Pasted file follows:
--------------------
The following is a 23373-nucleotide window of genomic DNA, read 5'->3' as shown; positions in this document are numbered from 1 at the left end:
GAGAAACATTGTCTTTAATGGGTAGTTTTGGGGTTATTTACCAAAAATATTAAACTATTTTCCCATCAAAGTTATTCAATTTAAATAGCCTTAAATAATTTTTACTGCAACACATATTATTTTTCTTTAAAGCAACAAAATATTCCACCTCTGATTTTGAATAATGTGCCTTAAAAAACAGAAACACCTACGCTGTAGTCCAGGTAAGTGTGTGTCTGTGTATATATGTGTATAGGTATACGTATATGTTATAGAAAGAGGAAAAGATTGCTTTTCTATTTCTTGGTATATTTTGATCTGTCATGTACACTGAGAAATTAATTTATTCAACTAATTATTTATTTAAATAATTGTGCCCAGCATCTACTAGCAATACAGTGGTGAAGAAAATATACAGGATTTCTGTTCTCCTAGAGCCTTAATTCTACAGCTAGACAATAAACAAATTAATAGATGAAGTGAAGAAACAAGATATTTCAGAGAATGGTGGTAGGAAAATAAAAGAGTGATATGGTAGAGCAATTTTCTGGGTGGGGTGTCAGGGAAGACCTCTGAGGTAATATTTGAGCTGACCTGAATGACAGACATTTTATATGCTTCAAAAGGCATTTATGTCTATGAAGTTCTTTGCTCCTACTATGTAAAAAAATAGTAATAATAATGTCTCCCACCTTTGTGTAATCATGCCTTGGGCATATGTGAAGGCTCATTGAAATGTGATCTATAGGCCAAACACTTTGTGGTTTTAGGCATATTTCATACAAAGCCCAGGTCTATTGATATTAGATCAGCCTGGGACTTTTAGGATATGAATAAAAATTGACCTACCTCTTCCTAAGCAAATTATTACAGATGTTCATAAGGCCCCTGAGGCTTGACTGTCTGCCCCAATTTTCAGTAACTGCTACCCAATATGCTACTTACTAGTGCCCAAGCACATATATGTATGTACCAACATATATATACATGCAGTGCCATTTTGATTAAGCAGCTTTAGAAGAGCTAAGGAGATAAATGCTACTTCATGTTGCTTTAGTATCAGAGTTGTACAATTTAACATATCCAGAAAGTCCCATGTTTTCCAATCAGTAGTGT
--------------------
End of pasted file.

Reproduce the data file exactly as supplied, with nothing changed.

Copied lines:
The following is a 23373-nucleotide window of genomic DNA, read 5'->3' as shown; positions in this document are numbered from 1 at the left end:
GAGAAACATTGTCTTTAATGGGTAGTTTTGGGGTTATTTACCAAAAATATTAAACTATTTTCCCATCAAAGTTATTCAATTTAAATAGCCTTAAATAATTTTTACTGCAACACATATTATTTTTCTTTAAAGCAACAAAATATTCCACCTCTGATTTTGAATAATGTGCCTTAAAAAACAGAAACACCTACGCTGTAGTCCAGGTAAGTGTGTGTCTGTGTATATATGTGTATAGGTATACGTATATGTTATAGAAAGAGGAAAAGATTGCTTTTCTATTTCTTGGTATATTTTGATCTGTCATGTACACTGAGAAATTAATTTATTCAACTAATTATTTATTTAAATAATTGTGCCCAGCATCTACTAGCAATACAGTGGTGAAGAAAATATACAGGATTTCTGTTCTCCTAGAGCCTTAATTCTACAGCTAGACAATAAACAAATTAATAGATGAAGTGAAGAAACAAGATATTTCAGAGAATGGTGGTAGGAAAATAAAAGAGTGATATGGTAGAGCAATTTTCTGGGTGGGGTGTCAGGGAAGACCTCTGAGGTAATATTTGAGCTGACCTGAATGACAGACATTTTATATGCTTCAAAAGGCATTTATGTCTATGAAGTTCTTTGCTCCTACTATGTAAAAAAATAGTAATAATAATGTCTCCCACCTTTGTGTAATCATGCCTTGGGCATATGTGAAGGCTCATTGAAATGTGATCTATAGGCCAAACACTTTGTGGTTTTAGGCATATTTCATACAAAGCCCAGGTCTATTGATATTAGATCAGCCTGGGACTTTTAGGATATGAATAAAAATTGACCTACCTCTTCCTAAGCAAATTATTACAGATGTTCATAAGGCCCCTGAGGCTTGACTGTCTGCCCCAATTTTCAGTAACTGCTACCCAATATGCTACTTACTAGTGCCCAAGCACATATATGTATGTACCAACATATATATACATGCAGTGCCATTTTGATTAAGCAGCTTTAGAAGAGCTAAGGAGATAAATGCTACTTCATGTTGCTTTAGTATCAGAGTTGTACAATTTAACATATCCAGAAAGTCCCATGTTTTCCAATCAGTAGTGT